for pos, name in enumerate(names):
@@ -822,6 +856,11 @@ def setup_joins(self, names, opts, alias, dupe_multis):
names = opts.get_all_field_names()
raise FieldError("Cannot resolve keyword %r into field. "
"Choices are: %s" % (name, ", ".join(names)))
+ if not allow_many and (m2m or not direct):
+ for join in joins:
+ for alias in join:
+ self.unref_alias(alias)
+ return pos + 1
if model:
# The field lives on a base class of the current model.
alias_list = []
@@ -929,6 +968,19 @@ def setup_joins(self, names, opts, alias, dupe_multis):
return field, target, opts, joins
+ def split_exclude(self, filter_expr, prefix):
+ """
+ When doing an exclude against any kind of N-to-many relation, we need
+ to use a subquery. This method constructs the nested query, given the
+ original exclude filter (filter_expr) and the portion up to the first
+ N-to-many relation field.
+ """
+ query = Query(self.model, self.connection)
+ query.add_filter(filter_expr)
+ query.set_start(prefix)
+ query.clear_ordering(True)
+ self.add_filter(('%s__in' % prefix, query), negate=True, trim=True)
+
def set_limits(self, low=None, high=None):
"""
Adjusts the limits on the rows retrieved. We use low/high to set these,
@@ -1047,6 +1099,35 @@ def add_select_related(self, fields):
d = d.setdefault(part, {})
self.select_related = field_dict
+ def set_start(self, start):
+ """
+ Sets the table from which to start joining. The start position is
+ specified by the related attribute from the base model. This will
+ automatically set to the select column to be the column linked from the
+ previous table.
+
+ This method is primarily for internal use and the error checking isn't
+ as friendly as add_filter(). Mostly useful for querying directly
+ against the join table of many-to-many relation in a subquery.
+ """
+ opts = self.model._meta
+ alias = self.join((None, opts.db_table, None, None))
+ field, col, opts, joins = self.setup_joins(start.split(LOOKUP_SEP),
+ opts, alias, False)
+ alias = joins[-1][0]
+ self.select = [(alias, self.alias_map[alias][ALIAS_JOIN][RHS_JOIN_COL])]
+ self.start_meta = opts
+
+ # The call to setup_joins add an extra reference to everything in
+ # joins. So we need to unref everything once, and everything prior to
+ # the final join a second time.
+ for join in joins[:-1]:
+ for alias in join:
+ self.unref_alias(alias)
+ self.unref_alias(alias)
+ for alias in joins[-1]:
+ self.unref_alias(alias)
+
def execute_sql(self, result_type=MULTI):
"""
Run the query against the database and returns the result(s). The
View
12 django/db/models/sql/where.py
@@ -105,21 +105,27 @@ def make_atom(self, child, qn):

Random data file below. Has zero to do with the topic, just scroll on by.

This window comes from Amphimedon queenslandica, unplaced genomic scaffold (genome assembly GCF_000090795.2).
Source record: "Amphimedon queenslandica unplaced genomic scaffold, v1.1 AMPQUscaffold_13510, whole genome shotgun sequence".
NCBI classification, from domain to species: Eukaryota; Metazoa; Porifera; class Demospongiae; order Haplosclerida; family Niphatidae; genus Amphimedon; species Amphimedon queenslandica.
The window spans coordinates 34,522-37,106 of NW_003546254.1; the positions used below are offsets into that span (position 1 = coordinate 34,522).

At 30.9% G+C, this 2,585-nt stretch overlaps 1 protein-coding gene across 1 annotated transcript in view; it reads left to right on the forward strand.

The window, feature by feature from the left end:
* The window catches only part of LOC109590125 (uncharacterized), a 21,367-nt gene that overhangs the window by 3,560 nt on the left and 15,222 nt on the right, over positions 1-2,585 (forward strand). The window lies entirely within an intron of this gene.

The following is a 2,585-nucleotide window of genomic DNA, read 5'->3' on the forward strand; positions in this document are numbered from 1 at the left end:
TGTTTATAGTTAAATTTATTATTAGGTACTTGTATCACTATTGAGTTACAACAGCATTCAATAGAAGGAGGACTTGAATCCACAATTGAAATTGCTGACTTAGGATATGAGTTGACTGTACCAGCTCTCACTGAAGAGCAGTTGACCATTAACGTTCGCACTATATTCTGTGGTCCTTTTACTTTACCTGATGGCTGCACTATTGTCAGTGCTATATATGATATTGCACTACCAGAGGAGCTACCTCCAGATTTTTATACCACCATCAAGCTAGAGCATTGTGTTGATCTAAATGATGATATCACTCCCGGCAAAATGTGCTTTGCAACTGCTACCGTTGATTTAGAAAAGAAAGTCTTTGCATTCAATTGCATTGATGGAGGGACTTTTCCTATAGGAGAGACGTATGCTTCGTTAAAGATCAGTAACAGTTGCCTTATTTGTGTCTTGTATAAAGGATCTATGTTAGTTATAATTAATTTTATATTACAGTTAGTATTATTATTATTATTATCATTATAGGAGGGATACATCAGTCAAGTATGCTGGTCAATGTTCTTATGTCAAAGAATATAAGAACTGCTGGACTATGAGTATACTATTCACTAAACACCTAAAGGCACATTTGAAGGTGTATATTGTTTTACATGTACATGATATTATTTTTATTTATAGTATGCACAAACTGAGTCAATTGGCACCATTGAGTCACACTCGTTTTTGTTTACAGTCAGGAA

else:
cast_sql = '%s'
- format = "%s %%s" % connection.ops.lookup_cast(lookup_type)
params = field.get_db_prep_lookup(lookup_type, value)
+ if isinstance(params, tuple):
+ extra, params = params
+ else:
+ extra = ''
if lookup_type in connection.operators:
+ format = "%s %%s %s" % (connection.ops.lookup_cast(lookup_type),
+ extra)
return (format % (field_sql,
connection.operators[lookup_type] % cast_sql), params)
if lookup_type == 'in':
if not value:
raise EmptyResultSet
+ if extra:
+ return ('%s IN %s' % (field_sql, extra), params)
return ('%s IN (%s)' % (field_sql, ', '.join(['%s'] * len(value))),
params)
elif lookup_type in ('range', 'year'):
- return ('%s BETWEEN %%s and %%s' % field_sql,
- params)
+ return ('%s BETWEEN %%s and %%s' % field_sql, params)
elif lookup_type in ('month', 'day'):
return ('%s = %%s' % connection.ops.date_extract_sql(lookup_type,
field_sql), params)
View
5 tests/modeltests/many_to_many/models.py
@@ -126,6 +126,11 @@ class Meta:
>>> Publication.objects.filter(article__in=[a1,a2]).distinct()
[<Publication: Highlights for Children>, <Publication: Science News>, <Publication: Science Weekly>, <Publication: The Python Journal>]
+# Excluding a related item works as you would expect, too (although the SQL
+# involved is a little complex).
+>>> Article.objects.exclude(publications=p2)
+[<Article: Django lets you build Web apps easily>]
+
# If we delete a Publication, its Articles won't be able to access it.
>>> p1.delete()
>>> Publication.objects.all()
View
19 tests/regressiontests/queries/models.py
@@ -322,22 +322,19 @@ class Meta:
>>> Author.objects.exclude(item__name='one').distinct().order_by('name')
[<Author: a2>, <Author: a3>, <Author: a4>]
+
+# Excluding across a m2m relation when there is more than one related object
+# associated was problematic.
+>>> Item.objects.exclude(tags__name='t1').order_by('name')
+[<Item: four>, <Item: three>]
+>>> Item.objects.exclude(tags__name='t1').exclude(tags__name='t4')
+[<Item: three>]
+
# Excluding from a relation that cannot be NULL should not use outer joins.
>>> query = Item.objects.exclude(creator__in=[a1, a2]).query
>>> query.LOUTER not in [x[2][2] for x in query.alias_map.values()]
True
-# When only one of the joins is nullable (here, the Author -> Item join), we
-# should only get outer joins after that point (one, in this case). We also
-# show that three tables (so, two joins) are involved.
->>> qs = Report.objects.exclude(creator__item__name='one')
->>> list(qs)
-[<Report: r2>]
->>> len([x[2][2] for x in qs.query.alias_map.values() if x[2][2] == query.LOUTER])
-1
->>> len(qs.query.alias_map)
-3
-
Similarly, when one of the joins cannot possibly, ever, involve NULL values (Author -> ExtraInfo, in the following), it should never be promoted to a left outer join. So hte following query should only involve one "left outer" join (Author -> Item is 0-to-many).
>>> qs = Author.objects.filter(id=a1.id).filter(Q(extra__note=n1)|Q(item__note=n3))
>>> len([x[2][2] for x in qs.query.alias_map.values() if x[2][2] == query.LOUTER])